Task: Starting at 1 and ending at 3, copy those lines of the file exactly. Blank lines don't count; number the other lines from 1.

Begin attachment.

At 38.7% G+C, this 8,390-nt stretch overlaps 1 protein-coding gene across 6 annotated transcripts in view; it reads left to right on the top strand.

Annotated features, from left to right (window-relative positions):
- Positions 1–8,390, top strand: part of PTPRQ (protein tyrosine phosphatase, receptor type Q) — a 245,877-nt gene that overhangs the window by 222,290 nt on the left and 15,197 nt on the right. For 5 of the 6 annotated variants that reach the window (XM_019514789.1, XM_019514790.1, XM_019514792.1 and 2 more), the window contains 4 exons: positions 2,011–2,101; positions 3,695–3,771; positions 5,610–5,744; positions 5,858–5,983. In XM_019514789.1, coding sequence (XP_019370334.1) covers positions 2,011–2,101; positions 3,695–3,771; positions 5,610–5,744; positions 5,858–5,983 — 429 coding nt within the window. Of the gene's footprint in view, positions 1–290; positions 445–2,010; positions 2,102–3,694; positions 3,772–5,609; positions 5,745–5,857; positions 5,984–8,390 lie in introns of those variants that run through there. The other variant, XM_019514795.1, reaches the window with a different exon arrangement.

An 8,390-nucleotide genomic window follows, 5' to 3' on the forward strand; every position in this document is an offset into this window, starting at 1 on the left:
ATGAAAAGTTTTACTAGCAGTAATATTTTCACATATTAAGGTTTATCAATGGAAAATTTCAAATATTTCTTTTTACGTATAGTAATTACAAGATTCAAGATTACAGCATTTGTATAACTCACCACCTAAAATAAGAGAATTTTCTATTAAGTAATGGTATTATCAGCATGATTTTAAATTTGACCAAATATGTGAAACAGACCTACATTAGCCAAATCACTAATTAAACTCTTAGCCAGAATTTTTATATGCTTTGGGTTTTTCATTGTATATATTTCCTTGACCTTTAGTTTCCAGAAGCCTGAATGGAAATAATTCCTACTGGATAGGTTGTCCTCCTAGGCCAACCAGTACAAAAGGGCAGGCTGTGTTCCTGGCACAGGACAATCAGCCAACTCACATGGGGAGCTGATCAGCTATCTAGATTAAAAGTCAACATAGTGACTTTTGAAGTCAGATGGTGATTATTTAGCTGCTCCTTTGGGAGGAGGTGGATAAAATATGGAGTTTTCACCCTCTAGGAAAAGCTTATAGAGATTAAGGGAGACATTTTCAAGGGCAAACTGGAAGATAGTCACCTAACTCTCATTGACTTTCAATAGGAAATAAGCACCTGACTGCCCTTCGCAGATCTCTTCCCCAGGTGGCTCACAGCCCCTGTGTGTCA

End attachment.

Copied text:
At 38.7% G+C, this 8,390-nt stretch overlaps 1 protein-coding gene across 6 annotated transcripts in view; it reads left to right on the top strand.

Annotated features, from left to right (window-relative positions):
- Positions 1–8,390, top strand: part of PTPRQ (protein tyrosine phosphatase, receptor type Q) — a 245,877-nt gene that overhangs the window by 222,290 nt on the left and 15,197 nt on the right. For 5 of the 6 annotated variants that reach the window (XM_019514789.1, XM_019514790.1, XM_019514792.1 and 2 more), the window contains 4 exons: positions 2,011–2,101; positions 3,695–3,771; positions 5,610–5,744; positions 5,858–5,983. In XM_019514789.1, coding sequence (XP_019370334.1) covers positions 2,011–2,101; positions 3,695–3,771; positions 5,610–5,744; positions 5,858–5,983 — 429 coding nt within the window. Of the gene's footprint in view, positions 1–290; positions 445–2,010; positions 2,102–3,694; positions 3,772–5,609; positions 5,745–5,857; positions 5,984–8,390 lie in introns of those variants that run through there. The other variant, XM_019514795.1, reaches the window with a different exon arrangement.